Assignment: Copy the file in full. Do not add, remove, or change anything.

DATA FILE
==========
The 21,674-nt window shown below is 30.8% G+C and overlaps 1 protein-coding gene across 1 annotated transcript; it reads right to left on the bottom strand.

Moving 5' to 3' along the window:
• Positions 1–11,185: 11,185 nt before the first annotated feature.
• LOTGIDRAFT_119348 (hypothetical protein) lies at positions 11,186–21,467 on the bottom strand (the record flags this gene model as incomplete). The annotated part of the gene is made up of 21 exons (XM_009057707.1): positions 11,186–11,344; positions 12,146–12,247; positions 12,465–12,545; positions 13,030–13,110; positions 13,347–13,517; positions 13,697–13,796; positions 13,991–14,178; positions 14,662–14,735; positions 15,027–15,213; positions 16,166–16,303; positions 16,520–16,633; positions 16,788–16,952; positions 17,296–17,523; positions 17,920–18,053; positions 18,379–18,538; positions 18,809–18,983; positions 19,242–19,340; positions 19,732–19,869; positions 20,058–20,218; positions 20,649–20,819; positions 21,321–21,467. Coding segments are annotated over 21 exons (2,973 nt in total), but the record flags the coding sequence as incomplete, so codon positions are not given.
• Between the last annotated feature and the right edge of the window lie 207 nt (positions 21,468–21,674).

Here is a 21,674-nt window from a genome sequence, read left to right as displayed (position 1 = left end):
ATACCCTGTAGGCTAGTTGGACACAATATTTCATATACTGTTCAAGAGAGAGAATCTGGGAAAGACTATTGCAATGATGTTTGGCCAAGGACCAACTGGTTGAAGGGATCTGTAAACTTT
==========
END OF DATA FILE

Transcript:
The 21,674-nt window shown below is 30.8% G+C and overlaps 1 protein-coding gene across 1 annotated transcript; it reads right to left on the bottom strand.

Moving 5' to 3' along the window:
• Positions 1–11,185: 11,185 nt before the first annotated feature.
• LOTGIDRAFT_119348 (hypothetical protein) lies at positions 11,186–21,467 on the bottom strand (the record flags this gene model as incomplete). The annotated part of the gene is made up of 21 exons (XM_009057707.1): positions 11,186–11,344; positions 12,146–12,247; positions 12,465–12,545; positions 13,030–13,110; positions 13,347–13,517; positions 13,697–13,796; positions 13,991–14,178; positions 14,662–14,735; positions 15,027–15,213; positions 16,166–16,303; positions 16,520–16,633; positions 16,788–16,952; positions 17,296–17,523; positions 17,920–18,053; positions 18,379–18,538; positions 18,809–18,983; positions 19,242–19,340; positions 19,732–19,869; positions 20,058–20,218; positions 20,649–20,819; positions 21,321–21,467. Coding segments are annotated over 21 exons (2,973 nt in total), but the record flags the coding sequence as incomplete, so codon positions are not given.
• Between the last annotated feature and the right edge of the window lie 207 nt (positions 21,468–21,674).

Here is a 21,674-nt window from a genome sequence, read left to right as displayed (position 1 = left end):
ATACCCTGTAGGCTAGTTGGACACAATATTTCATATACTGTTCAAGAGAGAGAATCTGGGAAAGACTATTGCAATGATGTTTGGCCAAGGACCAACTGGTTGAAGGGATCTGTAAACTTT